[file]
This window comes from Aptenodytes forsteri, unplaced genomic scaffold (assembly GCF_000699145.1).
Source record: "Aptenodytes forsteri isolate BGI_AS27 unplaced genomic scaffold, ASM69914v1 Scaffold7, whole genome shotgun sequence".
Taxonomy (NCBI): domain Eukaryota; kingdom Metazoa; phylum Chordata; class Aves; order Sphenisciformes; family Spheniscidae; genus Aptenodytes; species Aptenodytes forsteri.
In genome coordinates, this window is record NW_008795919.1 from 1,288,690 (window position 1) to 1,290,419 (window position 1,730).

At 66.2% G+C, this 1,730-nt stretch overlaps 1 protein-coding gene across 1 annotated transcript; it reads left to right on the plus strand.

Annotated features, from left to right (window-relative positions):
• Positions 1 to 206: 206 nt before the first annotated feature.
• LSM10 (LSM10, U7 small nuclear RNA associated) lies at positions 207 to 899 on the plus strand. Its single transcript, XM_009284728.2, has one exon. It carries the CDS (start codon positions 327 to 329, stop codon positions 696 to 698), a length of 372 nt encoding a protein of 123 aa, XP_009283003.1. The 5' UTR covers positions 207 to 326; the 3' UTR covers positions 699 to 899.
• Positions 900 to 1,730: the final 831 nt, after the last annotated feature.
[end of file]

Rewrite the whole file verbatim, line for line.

This window comes from Aptenodytes forsteri, unplaced genomic scaffold (assembly GCF_000699145.1).
Source record: "Aptenodytes forsteri isolate BGI_AS27 unplaced genomic scaffold, ASM69914v1 Scaffold7, whole genome shotgun sequence".
Taxonomy (NCBI): domain Eukaryota; kingdom Metazoa; phylum Chordata; class Aves; order Sphenisciformes; family Spheniscidae; genus Aptenodytes; species Aptenodytes forsteri.
In genome coordinates, this window is record NW_008795919.1 from 1,288,690 (window position 1) to 1,290,419 (window position 1,730).

At 66.2% G+C, this 1,730-nt stretch overlaps 1 protein-coding gene across 1 annotated transcript; it reads left to right on the plus strand.

Annotated features, from left to right (window-relative positions):
• Positions 1 to 206: 206 nt before the first annotated feature.
• LSM10 (LSM10, U7 small nuclear RNA associated) lies at positions 207 to 899 on the plus strand. Its single transcript, XM_009284728.2, has one exon. It carries the CDS (start codon positions 327 to 329, stop codon positions 696 to 698), a length of 372 nt encoding a protein of 123 aa, XP_009283003.1. The 5' UTR covers positions 207 to 326; the 3' UTR covers positions 699 to 899.
• Positions 900 to 1,730: the final 831 nt, after the last annotated feature.